Now it gets painful for George W. Bush. Iraq is wrapped around his presidency as tightly as Vietnam was around Lyndon Johnson's. Bush keeps telling the country he has a plan for victory, but the polls suggest the public doesn't believe it. Those big "Plan for Victory" signs at his rally in Wheeling, W.Va., this week read more like an exhortation than a statement of fact.
Bush has lacked the tragic sensibility found in many of our great presidents. He works so hard at his show of easy informality that you rarely sense the inner man and the anguish that must be there. Watching him, you know he's wound tight even as he tries to act loose. The locker-room nicknames and the exaggerated Texas mannerisms are part of the enforced informality. The longer he stays in Washington, the more pronounced his Texas manner of droppin' his g's. It's a kind of camouflage, but it's wearing thin. This is not a president at ease.
When Bush speaks about the struggle of his presidency, it sometimes sounds as if he's talking to the mirror. Take this week's long, thinking-out-loud news conference: "I believe that my job is to go out and explain to people what's on my mind. That's why I'm having this press conference, see? I'm telling you what's on my mind. And what's on my mind is winning the war on terror." He's ready to lead, he insists; he has made a vow to the American people. To whom are these comments directed, if not himself?
The polls suggest that Bush is losing the ability to communicate effectively about the issue that matters most to him. He has a better story on Iraq than many people seem to appreciate: Iraqi politicians are in fact coming together toward a government of national unity; Iraqi troops are improving their performance; substantial reductions in the number of U.S. troops are likely this year. But to many Americans, judging by the polls, Bush's assertions sound like a broken record. His optimism comes across as happy talk.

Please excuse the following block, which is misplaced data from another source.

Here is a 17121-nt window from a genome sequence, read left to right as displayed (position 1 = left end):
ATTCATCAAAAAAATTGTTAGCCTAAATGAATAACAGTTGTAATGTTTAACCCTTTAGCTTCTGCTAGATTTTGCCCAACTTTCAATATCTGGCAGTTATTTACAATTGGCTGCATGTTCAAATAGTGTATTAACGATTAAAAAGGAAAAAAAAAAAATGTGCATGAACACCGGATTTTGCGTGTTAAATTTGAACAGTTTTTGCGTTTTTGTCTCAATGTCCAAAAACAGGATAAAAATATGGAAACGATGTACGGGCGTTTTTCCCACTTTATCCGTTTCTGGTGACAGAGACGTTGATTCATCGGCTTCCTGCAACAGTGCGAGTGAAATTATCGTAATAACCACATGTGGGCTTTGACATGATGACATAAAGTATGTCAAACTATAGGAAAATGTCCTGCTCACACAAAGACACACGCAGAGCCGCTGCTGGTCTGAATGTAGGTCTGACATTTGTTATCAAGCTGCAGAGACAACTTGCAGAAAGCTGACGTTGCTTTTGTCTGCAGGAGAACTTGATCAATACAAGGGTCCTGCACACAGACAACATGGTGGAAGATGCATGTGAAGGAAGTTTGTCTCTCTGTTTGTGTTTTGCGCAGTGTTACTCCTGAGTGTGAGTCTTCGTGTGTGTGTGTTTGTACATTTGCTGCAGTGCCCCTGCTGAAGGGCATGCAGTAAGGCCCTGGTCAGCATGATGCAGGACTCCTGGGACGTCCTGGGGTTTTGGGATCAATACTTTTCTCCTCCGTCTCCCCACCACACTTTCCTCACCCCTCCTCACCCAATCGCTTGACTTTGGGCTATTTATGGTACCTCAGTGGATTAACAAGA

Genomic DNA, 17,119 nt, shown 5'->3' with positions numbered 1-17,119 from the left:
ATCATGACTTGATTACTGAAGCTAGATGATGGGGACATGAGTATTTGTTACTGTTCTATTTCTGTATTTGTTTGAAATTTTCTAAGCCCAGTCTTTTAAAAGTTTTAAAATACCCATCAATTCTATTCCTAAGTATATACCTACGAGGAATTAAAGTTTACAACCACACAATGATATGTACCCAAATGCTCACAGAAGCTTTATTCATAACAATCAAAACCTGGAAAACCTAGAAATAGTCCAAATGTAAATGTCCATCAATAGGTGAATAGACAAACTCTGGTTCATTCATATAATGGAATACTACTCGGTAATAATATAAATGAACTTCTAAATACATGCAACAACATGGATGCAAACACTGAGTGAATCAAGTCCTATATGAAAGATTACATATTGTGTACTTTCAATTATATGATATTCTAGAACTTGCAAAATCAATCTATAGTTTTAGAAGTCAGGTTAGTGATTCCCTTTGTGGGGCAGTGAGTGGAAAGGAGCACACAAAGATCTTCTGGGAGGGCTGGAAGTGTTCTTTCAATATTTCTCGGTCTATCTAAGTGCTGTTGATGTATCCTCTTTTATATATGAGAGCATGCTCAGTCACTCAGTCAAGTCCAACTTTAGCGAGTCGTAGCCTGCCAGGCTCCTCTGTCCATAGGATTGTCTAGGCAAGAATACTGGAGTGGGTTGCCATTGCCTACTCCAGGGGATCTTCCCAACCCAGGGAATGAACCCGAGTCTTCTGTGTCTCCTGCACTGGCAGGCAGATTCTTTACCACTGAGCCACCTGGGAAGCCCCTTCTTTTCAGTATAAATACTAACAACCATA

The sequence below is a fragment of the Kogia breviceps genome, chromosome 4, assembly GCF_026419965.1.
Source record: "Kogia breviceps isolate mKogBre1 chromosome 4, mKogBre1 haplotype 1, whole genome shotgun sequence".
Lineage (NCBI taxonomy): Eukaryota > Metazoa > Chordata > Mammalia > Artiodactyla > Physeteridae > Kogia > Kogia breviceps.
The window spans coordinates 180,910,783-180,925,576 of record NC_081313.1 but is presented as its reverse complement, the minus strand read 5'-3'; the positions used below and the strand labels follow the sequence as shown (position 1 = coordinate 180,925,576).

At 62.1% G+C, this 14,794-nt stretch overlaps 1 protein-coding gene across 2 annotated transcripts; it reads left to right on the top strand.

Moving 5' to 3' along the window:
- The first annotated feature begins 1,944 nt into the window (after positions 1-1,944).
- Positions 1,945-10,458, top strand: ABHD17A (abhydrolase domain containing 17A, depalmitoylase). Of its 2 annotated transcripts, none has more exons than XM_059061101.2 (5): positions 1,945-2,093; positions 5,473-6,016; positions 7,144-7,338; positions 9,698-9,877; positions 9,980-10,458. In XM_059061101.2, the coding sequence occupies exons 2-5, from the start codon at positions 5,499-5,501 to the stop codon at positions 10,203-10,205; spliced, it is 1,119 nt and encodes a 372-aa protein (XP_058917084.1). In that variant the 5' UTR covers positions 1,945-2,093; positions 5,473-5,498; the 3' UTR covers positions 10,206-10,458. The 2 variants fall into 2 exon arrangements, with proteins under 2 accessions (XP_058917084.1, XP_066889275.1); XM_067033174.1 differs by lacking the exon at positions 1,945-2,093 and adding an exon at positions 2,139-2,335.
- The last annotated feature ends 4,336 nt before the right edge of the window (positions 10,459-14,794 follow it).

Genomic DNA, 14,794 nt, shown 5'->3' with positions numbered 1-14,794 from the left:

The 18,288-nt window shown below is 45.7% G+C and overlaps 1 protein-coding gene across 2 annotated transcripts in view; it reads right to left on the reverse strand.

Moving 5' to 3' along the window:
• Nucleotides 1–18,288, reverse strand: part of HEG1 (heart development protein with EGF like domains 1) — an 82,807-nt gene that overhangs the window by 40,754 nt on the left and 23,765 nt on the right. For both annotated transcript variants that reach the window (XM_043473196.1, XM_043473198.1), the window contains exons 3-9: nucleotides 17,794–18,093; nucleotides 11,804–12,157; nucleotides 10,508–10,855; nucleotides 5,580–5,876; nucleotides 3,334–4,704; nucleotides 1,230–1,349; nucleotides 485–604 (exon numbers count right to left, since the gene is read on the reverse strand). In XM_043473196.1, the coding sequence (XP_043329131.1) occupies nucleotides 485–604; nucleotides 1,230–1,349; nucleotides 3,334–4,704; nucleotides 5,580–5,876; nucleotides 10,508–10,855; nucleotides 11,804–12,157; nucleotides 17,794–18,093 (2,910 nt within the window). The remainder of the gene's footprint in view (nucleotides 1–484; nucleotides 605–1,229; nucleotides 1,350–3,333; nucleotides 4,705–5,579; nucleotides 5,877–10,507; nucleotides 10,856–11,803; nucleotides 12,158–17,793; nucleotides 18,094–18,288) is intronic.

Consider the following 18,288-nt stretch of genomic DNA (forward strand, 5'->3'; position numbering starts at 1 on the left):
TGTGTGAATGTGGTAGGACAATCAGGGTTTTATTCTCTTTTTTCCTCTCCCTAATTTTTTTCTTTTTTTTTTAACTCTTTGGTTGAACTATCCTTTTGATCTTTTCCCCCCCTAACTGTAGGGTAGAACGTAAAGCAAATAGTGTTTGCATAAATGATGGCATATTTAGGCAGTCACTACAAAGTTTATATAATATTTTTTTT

Bush works hard to disguise it, but one senses the same inner conflict that afflicted Johnson as Vietnam began to go bad. In "The Best and the Brightest," David Halberstam described LBJ's torment: "He was a good enough politician to know what had gone wrong and what he was in for and what it meant to his dreams, but he could not turn back, he could not admit that he had made a mistake. He could not lose and thus he had to plunge forward." But, recalls Halberstam, "instead of leading, he was immobilized, surrounded, seeing critics everywhere."
It's a dangerous situation. If Bush loses his ability to convince the country that his war aims make sense, America may be forced into a hasty withdrawal that will have devastating repercussions. To avoid this outcome and maintain its strategy of a measured handoff to Iraqi forces, the administration must bridge what in Johnson's day was known as the "credibility gap." Bush could shake up his team and add new voices that can speak more convincingly to the public. Or he could reach out to moderate Democrats who support a bipartisan foreign policy, if there are any who haven't been chased off by Karl Rove. Or he could give a larger communications role to the uniformed military. The generals won't like being political frontmen, but they may prefer it to a collapse of support for the war.
On my most recent trip to Iraq, I took along a short book titled "Every War Must End," written in the 1970s by Fred Ikle, who later became a defense official in the Reagan administration. It's a haunting book, whose basic message is that starting wars is far easier than stopping them. "Cutting one's losses, although a common notion in everyday life, appears to be a particularly difficult decision for a government to reach in seeking to end a prolonged and unsuccessful war," Ikle wrote.
Ask senior military commanders what they think about Bush and they will tell you they love his toughness -- but wish the White House could communicate its Iraq strategy better. Bush has tried. All the speeches and rallies and white papers of the past few months have reflected a recognition that the public will support the war so long as it feels there is a coherent strategy for victory. That's why you hear the phrase "plan for victory" repeated so often, like a mantra to convince the public that American soldiers aren't dying in a lost cause.
But it's not working, and the president owes it to the troops, above all, to figure out a better way to communicate.